Psychology is the Science of Mental Life, both of its phenomena and of their conditions. The phenomena are
such things as we call feelings, desires, cognitions, reasonings, decisions, and the like; and, superficially
considered, their variety and complexity is such as to leave a chaotic impression on the observer. The most
natural and consequently the earliest way of unifying the material was, first, to classify it as well as might be,
and, secondly, to affiliate the diverse mental modes thus found, upon a simple entity, the personal Soul, of
which they are taken to be so many facultative manifestations. Now, for instance, the Soul manifests its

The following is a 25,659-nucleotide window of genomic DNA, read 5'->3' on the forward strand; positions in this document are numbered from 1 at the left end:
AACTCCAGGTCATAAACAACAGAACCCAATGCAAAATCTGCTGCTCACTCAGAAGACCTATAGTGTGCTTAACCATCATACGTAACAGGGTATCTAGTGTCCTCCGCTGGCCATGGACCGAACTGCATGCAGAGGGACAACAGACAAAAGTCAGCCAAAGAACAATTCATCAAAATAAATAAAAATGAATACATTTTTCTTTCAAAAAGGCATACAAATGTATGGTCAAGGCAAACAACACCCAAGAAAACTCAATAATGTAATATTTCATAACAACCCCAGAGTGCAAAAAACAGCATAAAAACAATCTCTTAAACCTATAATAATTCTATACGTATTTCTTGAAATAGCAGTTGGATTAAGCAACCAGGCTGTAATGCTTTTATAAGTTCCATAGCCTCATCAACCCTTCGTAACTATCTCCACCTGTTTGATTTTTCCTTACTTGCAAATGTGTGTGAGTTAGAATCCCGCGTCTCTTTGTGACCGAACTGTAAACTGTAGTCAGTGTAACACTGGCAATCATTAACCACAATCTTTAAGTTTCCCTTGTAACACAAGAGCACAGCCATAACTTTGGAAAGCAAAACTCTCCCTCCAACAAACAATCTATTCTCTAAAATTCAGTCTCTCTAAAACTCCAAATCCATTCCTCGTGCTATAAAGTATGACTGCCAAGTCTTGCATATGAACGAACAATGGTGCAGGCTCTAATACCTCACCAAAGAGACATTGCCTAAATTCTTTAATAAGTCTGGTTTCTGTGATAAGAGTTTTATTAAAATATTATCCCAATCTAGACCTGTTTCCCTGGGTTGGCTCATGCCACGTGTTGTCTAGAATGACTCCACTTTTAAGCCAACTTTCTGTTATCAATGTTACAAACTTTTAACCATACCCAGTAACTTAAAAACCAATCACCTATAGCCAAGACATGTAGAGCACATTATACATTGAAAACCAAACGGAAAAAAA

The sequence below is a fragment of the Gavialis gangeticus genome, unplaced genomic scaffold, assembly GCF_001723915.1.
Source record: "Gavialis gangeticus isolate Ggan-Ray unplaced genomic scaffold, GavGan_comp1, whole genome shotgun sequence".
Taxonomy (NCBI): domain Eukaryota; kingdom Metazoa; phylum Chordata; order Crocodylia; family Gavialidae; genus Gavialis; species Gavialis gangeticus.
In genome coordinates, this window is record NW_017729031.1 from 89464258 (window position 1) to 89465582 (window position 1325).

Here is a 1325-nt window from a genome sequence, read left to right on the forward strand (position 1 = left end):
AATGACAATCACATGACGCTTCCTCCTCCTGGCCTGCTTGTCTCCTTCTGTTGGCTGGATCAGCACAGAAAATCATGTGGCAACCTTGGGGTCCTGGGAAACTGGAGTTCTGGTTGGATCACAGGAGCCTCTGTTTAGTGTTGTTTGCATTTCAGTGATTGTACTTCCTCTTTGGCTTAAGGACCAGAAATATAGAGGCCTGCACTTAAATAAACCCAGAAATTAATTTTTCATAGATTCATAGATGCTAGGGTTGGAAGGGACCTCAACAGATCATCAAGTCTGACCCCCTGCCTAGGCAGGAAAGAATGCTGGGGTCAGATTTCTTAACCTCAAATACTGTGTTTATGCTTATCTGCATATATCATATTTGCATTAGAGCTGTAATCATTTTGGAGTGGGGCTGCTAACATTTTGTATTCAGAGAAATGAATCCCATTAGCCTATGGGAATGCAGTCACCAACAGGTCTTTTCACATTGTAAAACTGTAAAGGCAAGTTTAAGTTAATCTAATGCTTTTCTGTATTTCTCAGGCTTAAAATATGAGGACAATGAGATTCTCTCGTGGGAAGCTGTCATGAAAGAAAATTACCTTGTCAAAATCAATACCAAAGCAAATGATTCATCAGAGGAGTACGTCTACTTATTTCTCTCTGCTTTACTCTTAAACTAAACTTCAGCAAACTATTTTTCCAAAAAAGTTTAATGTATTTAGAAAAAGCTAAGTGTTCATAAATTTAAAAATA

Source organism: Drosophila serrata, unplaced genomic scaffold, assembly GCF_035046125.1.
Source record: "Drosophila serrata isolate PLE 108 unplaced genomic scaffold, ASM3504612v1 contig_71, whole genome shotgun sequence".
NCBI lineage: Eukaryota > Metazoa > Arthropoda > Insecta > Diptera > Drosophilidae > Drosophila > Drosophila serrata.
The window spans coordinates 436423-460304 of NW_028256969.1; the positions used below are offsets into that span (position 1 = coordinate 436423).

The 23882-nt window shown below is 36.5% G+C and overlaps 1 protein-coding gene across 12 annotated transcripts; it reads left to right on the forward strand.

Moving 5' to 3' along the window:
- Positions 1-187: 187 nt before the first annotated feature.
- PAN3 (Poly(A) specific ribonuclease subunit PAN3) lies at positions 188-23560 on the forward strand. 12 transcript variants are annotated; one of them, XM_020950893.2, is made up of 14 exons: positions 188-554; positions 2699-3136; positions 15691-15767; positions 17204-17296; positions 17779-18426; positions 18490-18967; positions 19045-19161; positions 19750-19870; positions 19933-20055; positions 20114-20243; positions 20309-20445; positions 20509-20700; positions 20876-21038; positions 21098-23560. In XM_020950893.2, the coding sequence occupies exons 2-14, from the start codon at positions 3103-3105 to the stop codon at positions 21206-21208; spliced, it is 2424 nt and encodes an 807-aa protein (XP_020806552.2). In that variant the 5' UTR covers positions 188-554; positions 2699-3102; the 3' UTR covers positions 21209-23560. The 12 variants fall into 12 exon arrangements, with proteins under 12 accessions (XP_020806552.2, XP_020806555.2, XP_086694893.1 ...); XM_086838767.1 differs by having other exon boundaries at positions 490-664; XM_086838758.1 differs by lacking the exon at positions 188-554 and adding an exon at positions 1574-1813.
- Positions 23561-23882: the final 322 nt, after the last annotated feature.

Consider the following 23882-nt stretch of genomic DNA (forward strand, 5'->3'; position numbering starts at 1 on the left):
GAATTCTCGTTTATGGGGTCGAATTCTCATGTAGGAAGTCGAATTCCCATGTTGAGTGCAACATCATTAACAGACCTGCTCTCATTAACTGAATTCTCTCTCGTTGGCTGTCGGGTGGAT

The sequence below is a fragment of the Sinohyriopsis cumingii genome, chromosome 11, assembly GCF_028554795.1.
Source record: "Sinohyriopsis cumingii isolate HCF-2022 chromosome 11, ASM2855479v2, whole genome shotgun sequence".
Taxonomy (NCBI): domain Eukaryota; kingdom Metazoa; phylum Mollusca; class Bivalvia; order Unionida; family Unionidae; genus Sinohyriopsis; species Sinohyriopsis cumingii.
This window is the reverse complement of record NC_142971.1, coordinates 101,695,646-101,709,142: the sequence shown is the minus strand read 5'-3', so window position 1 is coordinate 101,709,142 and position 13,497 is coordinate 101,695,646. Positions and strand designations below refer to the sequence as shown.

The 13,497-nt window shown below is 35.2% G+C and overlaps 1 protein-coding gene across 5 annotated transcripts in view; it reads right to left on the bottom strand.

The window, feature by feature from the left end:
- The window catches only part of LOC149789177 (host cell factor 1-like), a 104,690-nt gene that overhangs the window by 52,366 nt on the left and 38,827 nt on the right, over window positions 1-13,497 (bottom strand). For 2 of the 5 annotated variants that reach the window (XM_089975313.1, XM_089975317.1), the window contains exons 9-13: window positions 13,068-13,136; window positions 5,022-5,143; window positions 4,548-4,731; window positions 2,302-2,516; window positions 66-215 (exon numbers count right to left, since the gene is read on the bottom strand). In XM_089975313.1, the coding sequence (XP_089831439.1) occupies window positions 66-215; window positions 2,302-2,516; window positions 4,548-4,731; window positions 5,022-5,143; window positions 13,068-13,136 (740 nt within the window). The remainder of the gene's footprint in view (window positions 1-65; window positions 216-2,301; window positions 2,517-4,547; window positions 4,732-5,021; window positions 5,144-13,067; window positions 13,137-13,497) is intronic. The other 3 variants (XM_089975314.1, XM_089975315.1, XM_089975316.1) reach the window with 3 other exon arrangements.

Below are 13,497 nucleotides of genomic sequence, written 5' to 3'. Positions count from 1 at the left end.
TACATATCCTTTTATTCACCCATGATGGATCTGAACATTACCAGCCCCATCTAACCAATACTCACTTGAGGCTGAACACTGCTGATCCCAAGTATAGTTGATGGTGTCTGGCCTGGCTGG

faculty of Memory, now of Reasoning, now of Volition, or again its Imagination or its Appetite. This is the
orthodox 'spiritualistic' theory of scholasticism and of common\u2212sense. Another and a less obvious way of
unifying the chaos is to seek common elements in the divers mental facts rather than a common agent behind
them, and to explain them constructively by the various forms of arrangement of these elements, as one
explains houses by stones and bricks. The 'associationist' schools of Herbart in Germany, and of Hume, the
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